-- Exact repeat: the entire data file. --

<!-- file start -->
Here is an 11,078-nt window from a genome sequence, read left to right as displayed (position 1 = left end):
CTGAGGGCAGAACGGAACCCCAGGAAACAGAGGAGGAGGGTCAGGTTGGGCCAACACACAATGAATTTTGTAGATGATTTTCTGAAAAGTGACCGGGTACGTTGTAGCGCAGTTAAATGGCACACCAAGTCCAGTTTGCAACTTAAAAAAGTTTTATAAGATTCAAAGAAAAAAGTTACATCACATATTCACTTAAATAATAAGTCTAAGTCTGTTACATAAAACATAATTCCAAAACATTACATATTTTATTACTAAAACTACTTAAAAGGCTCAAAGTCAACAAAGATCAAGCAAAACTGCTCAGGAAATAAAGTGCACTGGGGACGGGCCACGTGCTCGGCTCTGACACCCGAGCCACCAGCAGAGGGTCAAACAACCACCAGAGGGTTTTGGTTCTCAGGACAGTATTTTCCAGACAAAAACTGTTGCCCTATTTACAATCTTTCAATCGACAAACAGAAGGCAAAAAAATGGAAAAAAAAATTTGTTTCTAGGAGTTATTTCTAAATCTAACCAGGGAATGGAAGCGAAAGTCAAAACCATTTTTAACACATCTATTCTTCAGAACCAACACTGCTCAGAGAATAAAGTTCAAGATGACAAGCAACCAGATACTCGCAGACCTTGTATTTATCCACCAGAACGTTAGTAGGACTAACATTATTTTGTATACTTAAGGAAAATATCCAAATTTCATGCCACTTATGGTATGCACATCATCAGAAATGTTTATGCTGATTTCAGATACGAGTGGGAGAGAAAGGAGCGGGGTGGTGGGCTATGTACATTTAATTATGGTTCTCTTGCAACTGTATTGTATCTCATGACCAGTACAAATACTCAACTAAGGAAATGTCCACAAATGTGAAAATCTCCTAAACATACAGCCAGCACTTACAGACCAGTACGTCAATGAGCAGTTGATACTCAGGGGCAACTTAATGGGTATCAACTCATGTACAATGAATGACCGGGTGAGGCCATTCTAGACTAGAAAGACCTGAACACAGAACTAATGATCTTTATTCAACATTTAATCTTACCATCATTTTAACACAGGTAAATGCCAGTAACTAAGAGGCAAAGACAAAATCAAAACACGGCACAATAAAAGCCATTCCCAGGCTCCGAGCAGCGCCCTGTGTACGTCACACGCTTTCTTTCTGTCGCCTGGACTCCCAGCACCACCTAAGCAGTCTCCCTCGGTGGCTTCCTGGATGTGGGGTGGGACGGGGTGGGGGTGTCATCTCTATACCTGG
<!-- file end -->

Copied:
Here is an 11,078-nt window from a genome sequence, read left to right as displayed (position 1 = left end):
CTGAGGGCAGAACGGAACCCCAGGAAACAGAGGAGGAGGGTCAGGTTGGGCCAACACACAATGAATTTTGTAGATGATTTTCTGAAAAGTGACCGGGTACGTTGTAGCGCAGTTAAATGGCACACCAAGTCCAGTTTGCAACTTAAAAAAGTTTTATAAGATTCAAAGAAAAAAGTTACATCACATATTCACTTAAATAATAAGTCTAAGTCTGTTACATAAAACATAATTCCAAAACATTACATATTTTATTACTAAAACTACTTAAAAGGCTCAAAGTCAACAAAGATCAAGCAAAACTGCTCAGGAAATAAAGTGCACTGGGGACGGGCCACGTGCTCGGCTCTGACACCCGAGCCACCAGCAGAGGGTCAAACAACCACCAGAGGGTTTTGGTTCTCAGGACAGTATTTTCCAGACAAAAACTGTTGCCCTATTTACAATCTTTCAATCGACAAACAGAAGGCAAAAAAATGGAAAAAAAAATTTGTTTCTAGGAGTTATTTCTAAATCTAACCAGGGAATGGAAGCGAAAGTCAAAACCATTTTTAACACATCTATTCTTCAGAACCAACACTGCTCAGAGAATAAAGTTCAAGATGACAAGCAACCAGATACTCGCAGACCTTGTATTTATCCACCAGAACGTTAGTAGGACTAACATTATTTTGTATACTTAAGGAAAATATCCAAATTTCATGCCACTTATGGTATGCACATCATCAGAAATGTTTATGCTGATTTCAGATACGAGTGGGAGAGAAAGGAGCGGGGTGGTGGGCTATGTACATTTAATTATGGTTCTCTTGCAACTGTATTGTATCTCATGACCAGTACAAATACTCAACTAAGGAAATGTCCACAAATGTGAAAATCTCCTAAACATACAGCCAGCACTTACAGACCAGTACGTCAATGAGCAGTTGATACTCAGGGGCAACTTAATGGGTATCAACTCATGTACAATGAATGACCGGGTGAGGCCATTCTAGACTAGAAAGACCTGAACACAGAACTAATGATCTTTATTCAACATTTAATCTTACCATCATTTTAACACAGGTAAATGCCAGTAACTAAGAGGCAAAGACAAAATCAAAACACGGCACAATAAAAGCCATTCCCAGGCTCCGAGCAGCGCCCTGTGTACGTCACACGCTTTCTTTCTGTCGCCTGGACTCCCAGCACCACCTAAGCAGTCTCCCTCGGTGGCTTCCTGGATGTGGGGTGGGACGGGGTGGGGGTGTCATCTCTATACCTGG